--Jose Saramago, Seeing
One can show no greater respect than to weep for a stranger.
--Jose Saramago, Seeing
Now she hates me. I have taught her that, at least.
--William Faulkner, Light In August
But there was a time when each of us stood naked before the world, confronting life as a serious problem with which we were intimately and passionately concerned... There was a time when Free Love versus Catholic Morality was a question of as much importance to our hot bodies as if a pistol had been clapped to our heads.
Further back, there were times when we wondered with all our souls, what the world was, what love was, what we were ourselves.
--T.H. White, The Once And Future King
There is a legend about a bird which sings just once in its life, more sweetly than any other creature on the face of the earth. From the moment it leaves the nest it searches for a thorn tree, and does not rest until it has found one. Then, singing among the savage branches, it impales itself upon the longest, sharpest spine. And, dying, it rises above its own agony to outcarol the lark and the nightingale. One superlative song, existence the price. But the whole world stills to listen, and God in His heaven smiles. For the best is only bought at the cost of great pain… Or so says the legend.
--Colleen McCullough, The Thornbirds
Well, and you may have lived in the courts of the Old Lord, and you were accounted beautiful, but I have been a man's wife and I have borne him sons, and you are still a slave.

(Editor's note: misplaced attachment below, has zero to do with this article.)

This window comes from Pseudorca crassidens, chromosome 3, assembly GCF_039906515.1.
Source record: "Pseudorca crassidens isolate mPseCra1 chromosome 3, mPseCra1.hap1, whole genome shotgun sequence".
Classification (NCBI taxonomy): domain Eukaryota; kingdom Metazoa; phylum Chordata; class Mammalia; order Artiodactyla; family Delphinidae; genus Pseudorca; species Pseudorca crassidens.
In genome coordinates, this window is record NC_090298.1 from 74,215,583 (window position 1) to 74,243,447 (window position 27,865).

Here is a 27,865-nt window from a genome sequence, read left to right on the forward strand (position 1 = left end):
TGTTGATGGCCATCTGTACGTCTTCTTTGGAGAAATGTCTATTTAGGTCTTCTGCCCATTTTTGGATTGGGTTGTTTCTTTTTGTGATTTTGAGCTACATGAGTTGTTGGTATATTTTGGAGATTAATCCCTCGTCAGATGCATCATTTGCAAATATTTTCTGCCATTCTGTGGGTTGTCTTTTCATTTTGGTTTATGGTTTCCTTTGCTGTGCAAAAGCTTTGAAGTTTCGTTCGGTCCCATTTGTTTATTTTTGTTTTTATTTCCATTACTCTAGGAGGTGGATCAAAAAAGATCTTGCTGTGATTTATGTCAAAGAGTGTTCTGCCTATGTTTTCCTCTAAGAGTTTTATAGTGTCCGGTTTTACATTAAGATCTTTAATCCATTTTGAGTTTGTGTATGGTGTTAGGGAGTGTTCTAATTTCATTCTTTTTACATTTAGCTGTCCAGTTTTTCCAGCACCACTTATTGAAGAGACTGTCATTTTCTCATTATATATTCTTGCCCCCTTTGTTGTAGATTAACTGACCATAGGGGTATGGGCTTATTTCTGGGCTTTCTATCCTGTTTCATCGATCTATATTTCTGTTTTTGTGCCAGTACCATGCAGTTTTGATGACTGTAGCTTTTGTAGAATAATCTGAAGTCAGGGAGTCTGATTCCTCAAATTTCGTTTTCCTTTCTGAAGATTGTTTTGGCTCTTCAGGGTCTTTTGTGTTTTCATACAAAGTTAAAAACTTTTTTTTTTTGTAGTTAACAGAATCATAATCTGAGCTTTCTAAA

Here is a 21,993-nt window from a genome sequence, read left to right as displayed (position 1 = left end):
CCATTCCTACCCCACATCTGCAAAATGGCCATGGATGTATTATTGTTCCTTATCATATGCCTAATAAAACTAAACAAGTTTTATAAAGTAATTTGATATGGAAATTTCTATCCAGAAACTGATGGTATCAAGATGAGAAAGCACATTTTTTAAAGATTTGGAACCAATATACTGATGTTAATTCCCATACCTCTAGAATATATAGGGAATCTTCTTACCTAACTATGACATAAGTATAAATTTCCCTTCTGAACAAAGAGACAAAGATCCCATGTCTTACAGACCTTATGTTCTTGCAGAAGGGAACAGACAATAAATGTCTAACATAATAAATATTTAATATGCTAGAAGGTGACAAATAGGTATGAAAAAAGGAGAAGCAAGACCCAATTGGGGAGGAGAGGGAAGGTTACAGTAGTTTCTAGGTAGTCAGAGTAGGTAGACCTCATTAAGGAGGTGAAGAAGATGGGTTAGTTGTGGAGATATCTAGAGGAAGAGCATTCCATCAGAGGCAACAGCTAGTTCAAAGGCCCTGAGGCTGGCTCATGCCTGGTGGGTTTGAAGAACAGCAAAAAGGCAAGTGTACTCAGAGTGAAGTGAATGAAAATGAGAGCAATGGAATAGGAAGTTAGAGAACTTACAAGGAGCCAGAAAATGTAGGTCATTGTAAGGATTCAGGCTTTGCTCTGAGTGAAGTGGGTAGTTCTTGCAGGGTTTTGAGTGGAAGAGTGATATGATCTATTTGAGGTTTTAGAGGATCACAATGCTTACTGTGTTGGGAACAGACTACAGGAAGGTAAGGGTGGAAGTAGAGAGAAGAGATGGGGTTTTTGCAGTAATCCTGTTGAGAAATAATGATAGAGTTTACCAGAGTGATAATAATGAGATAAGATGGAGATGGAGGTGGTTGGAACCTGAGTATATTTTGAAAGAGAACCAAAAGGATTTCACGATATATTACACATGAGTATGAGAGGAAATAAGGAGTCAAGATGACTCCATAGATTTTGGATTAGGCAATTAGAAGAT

--Pearl Buck, The Good Earth
It's not true that your life flashes before your eyes when you die. At least, not all of it. Some of your life might flash. Other portions of your life it might take you years and years to recall. That, I think, is the function of Hell: It's a place of remembering. Beyond that, the purpose of Hell is not so much to forget the details of our lives as it is to forgive them.
--Chuck Palahniuk, Damned
Pale as a candle flame in the dusk, tallow-pale, he stalked along, holding her hand, and Louie looked up and beyond him at the enfeebled stars. Thus, for many years, she had seen her father's head, a ghostly earth flame against the heavens, from her little height.
--Christina Stead, The Man Who Loved Children
When a child first catches adults out -- when it first walks into his grave little head that adults do not always have divine intelligence, that their judgments are not always wise, their thinking true, their sentences just -- his world falls into panic desolation. The gods are fallen and all safety gone. And there is one sure thing about the fall of gods: they do not fall a little; they crash and shatter or sink deeply into green muck. It is a tedious job to build them up again; they never quite shine. And the child's world is never quite whole again. It is an aching kind of growing.
--John Steinbeck, East Of Eden
When one has nothing left make ceremonies out of the air and breathe upon them.
--Cormac McCarthy, The Road
It all means more than I can tell you. So you must not judge what I know by what I find words for.
--Marilynne Robinson, Gilead
Nothing commonplace about this blog.